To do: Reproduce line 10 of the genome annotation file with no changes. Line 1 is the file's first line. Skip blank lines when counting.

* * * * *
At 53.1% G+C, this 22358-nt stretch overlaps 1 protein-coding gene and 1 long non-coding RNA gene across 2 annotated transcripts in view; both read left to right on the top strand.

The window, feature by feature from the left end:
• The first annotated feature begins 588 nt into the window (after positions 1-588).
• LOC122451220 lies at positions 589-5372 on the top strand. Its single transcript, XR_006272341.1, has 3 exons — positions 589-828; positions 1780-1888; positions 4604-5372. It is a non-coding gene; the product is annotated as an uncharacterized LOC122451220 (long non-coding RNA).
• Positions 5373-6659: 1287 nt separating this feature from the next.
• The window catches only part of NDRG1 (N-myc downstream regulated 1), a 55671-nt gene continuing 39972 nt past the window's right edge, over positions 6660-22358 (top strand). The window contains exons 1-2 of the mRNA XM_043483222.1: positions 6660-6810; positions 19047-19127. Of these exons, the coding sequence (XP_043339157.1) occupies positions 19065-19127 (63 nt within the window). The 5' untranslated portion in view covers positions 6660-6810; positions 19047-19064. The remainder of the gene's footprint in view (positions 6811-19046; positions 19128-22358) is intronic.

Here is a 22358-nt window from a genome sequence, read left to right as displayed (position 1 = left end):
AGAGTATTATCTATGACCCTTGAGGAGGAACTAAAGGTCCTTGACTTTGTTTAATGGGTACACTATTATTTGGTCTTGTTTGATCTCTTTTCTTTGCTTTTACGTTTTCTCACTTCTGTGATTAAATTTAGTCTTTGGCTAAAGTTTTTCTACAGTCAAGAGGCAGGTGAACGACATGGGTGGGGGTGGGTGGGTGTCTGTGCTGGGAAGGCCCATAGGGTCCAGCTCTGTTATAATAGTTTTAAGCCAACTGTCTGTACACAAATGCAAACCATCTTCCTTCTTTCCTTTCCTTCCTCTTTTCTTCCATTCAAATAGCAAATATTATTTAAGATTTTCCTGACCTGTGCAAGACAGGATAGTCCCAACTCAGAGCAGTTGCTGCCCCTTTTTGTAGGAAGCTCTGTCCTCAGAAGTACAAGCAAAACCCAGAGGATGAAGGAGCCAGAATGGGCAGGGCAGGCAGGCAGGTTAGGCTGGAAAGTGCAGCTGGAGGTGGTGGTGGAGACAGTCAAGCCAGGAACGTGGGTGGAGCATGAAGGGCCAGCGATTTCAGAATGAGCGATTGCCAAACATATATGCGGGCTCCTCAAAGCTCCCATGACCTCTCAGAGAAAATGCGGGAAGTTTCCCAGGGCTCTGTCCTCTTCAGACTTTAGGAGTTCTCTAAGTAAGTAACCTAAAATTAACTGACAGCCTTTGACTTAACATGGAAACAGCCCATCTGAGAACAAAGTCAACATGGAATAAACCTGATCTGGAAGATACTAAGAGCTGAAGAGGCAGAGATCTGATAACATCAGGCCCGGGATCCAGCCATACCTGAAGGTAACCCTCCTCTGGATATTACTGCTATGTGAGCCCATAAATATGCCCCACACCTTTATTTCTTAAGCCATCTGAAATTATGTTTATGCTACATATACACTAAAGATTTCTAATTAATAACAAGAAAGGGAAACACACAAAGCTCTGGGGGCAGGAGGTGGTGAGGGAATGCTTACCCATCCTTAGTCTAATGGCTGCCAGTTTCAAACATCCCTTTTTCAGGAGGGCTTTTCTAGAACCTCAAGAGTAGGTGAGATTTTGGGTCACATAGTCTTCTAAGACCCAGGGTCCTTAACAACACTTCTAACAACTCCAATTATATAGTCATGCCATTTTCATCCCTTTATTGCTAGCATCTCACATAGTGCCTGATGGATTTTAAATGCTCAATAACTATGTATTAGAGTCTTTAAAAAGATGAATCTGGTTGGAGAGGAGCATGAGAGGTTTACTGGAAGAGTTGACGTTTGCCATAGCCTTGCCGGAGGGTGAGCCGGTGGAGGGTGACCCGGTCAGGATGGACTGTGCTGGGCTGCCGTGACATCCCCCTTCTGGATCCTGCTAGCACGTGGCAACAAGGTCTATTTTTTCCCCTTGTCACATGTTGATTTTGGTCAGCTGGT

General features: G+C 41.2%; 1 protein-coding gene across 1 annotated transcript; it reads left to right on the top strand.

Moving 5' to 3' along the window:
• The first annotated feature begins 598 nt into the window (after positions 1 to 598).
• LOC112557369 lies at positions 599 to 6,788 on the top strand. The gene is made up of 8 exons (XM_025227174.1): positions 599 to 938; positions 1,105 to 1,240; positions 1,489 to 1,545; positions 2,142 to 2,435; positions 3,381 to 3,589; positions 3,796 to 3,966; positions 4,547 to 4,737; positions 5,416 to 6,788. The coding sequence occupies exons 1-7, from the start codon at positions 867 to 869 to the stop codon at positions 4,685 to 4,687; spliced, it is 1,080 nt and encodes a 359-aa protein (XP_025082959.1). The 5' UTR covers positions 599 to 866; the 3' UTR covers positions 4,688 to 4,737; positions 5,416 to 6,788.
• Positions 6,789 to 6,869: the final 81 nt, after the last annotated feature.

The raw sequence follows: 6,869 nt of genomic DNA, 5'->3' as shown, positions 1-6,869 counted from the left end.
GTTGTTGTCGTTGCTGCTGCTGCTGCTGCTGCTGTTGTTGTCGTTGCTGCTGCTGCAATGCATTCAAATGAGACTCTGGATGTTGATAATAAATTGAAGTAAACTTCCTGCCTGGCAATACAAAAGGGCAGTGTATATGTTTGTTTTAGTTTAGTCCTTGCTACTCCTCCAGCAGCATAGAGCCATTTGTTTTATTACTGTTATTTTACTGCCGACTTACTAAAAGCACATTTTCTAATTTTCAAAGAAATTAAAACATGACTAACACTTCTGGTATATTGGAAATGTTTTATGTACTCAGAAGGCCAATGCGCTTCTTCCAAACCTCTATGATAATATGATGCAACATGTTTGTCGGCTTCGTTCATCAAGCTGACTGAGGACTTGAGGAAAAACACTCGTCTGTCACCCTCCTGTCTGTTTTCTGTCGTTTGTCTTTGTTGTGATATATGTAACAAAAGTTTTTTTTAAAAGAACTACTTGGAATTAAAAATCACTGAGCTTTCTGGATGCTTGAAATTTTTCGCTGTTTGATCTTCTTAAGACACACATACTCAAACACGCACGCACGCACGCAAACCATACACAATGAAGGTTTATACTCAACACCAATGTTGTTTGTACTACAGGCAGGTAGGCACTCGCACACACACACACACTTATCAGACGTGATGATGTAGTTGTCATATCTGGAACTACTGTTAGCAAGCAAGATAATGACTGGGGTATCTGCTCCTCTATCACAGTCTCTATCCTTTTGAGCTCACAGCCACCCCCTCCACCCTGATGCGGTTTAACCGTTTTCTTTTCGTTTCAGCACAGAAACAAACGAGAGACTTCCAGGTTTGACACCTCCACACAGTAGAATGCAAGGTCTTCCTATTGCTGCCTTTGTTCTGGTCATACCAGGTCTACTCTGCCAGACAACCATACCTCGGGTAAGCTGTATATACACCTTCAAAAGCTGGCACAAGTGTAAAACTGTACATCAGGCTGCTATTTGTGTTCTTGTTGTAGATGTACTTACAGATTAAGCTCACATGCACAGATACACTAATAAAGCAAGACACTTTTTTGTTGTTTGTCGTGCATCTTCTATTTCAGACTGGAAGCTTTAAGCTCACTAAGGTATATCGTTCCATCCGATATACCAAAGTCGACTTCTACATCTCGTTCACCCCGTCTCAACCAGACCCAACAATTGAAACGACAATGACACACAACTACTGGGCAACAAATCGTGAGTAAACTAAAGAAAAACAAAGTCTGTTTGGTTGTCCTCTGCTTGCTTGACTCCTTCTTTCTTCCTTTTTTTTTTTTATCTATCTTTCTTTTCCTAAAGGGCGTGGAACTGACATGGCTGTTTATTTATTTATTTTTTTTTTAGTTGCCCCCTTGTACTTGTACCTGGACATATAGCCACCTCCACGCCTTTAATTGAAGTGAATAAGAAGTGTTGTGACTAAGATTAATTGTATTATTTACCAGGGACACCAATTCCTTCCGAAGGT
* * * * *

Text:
Moving 5' to 3' along the window: